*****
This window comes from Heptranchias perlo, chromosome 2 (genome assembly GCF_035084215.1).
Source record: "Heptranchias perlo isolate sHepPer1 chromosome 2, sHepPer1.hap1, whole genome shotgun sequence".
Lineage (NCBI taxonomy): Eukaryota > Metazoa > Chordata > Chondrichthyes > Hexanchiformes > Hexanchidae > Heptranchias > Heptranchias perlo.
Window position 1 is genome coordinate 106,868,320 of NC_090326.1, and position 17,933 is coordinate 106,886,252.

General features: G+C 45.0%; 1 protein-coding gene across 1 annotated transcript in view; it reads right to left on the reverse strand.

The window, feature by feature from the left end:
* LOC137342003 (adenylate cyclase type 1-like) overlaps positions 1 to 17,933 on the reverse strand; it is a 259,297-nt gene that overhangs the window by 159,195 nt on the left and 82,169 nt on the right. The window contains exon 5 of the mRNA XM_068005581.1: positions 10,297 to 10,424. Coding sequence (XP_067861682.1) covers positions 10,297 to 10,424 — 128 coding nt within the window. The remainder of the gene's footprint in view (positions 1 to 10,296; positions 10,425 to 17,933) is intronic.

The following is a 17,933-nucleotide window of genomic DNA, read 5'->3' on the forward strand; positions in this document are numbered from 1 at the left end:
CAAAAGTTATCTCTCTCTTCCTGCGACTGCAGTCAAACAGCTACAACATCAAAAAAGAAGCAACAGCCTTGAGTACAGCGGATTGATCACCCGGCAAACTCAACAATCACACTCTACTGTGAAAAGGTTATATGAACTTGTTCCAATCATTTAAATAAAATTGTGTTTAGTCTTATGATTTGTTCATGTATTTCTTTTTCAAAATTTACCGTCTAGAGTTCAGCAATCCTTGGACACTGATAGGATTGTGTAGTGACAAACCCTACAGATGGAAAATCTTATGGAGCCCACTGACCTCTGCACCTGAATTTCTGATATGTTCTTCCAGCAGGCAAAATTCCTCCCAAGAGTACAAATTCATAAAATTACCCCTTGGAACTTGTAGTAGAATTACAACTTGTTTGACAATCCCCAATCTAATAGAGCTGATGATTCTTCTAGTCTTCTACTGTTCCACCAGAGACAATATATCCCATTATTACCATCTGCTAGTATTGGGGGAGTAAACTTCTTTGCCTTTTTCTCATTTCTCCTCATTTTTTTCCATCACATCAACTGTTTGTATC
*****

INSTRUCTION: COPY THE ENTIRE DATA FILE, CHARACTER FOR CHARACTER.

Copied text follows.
This window comes from Heptranchias perlo, chromosome 2 (genome assembly GCF_035084215.1).
Source record: "Heptranchias perlo isolate sHepPer1 chromosome 2, sHepPer1.hap1, whole genome shotgun sequence".
Lineage (NCBI taxonomy): Eukaryota > Metazoa > Chordata > Chondrichthyes > Hexanchiformes > Hexanchidae > Heptranchias > Heptranchias perlo.
Window position 1 is genome coordinate 106,868,320 of NC_090326.1, and position 17,933 is coordinate 106,886,252.

General features: G+C 45.0%; 1 protein-coding gene across 1 annotated transcript in view; it reads right to left on the reverse strand.

The window, feature by feature from the left end:
* LOC137342003 (adenylate cyclase type 1-like) overlaps positions 1 to 17,933 on the reverse strand; it is a 259,297-nt gene that overhangs the window by 159,195 nt on the left and 82,169 nt on the right. The window contains exon 5 of the mRNA XM_068005581.1: positions 10,297 to 10,424. Coding sequence (XP_067861682.1) covers positions 10,297 to 10,424 — 128 coding nt within the window. The remainder of the gene's footprint in view (positions 1 to 10,296; positions 10,425 to 17,933) is intronic.

The following is a 17,933-nucleotide window of genomic DNA, read 5'->3' on the forward strand; positions in this document are numbered from 1 at the left end:
CAAAAGTTATCTCTCTCTTCCTGCGACTGCAGTCAAACAGCTACAACATCAAAAAAGAAGCAACAGCCTTGAGTACAGCGGATTGATCACCCGGCAAACTCAACAATCACACTCTACTGTGAAAAGGTTATATGAACTTGTTCCAATCATTTAAATAAAATTGTGTTTAGTCTTATGATTTGTTCATGTATTTCTTTTTCAAAATTTACCGTCTAGAGTTCAGCAATCCTTGGACACTGATAGGATTGTGTAGTGACAAACCCTACAGATGGAAAATCTTATGGAGCCCACTGACCTCTGCACCTGAATTTCTGATATGTTCTTCCAGCAGGCAAAATTCCTCCCAAGAGTACAAATTCATAAAATTACCCCTTGGAACTTGTAGTAGAATTACAACTTGTTTGACAATCCCCAATCTAATAGAGCTGATGATTCTTCTAGTCTTCTACTGTTCCACCAGAGACAATATATCCCATTATTACCATCTGCTAGTATTGGGGGAGTAAACTTCTTTGCCTTTTTCTCATTTCTCCTCATTTTTTTCCATCACATCAACTGTTTGTATC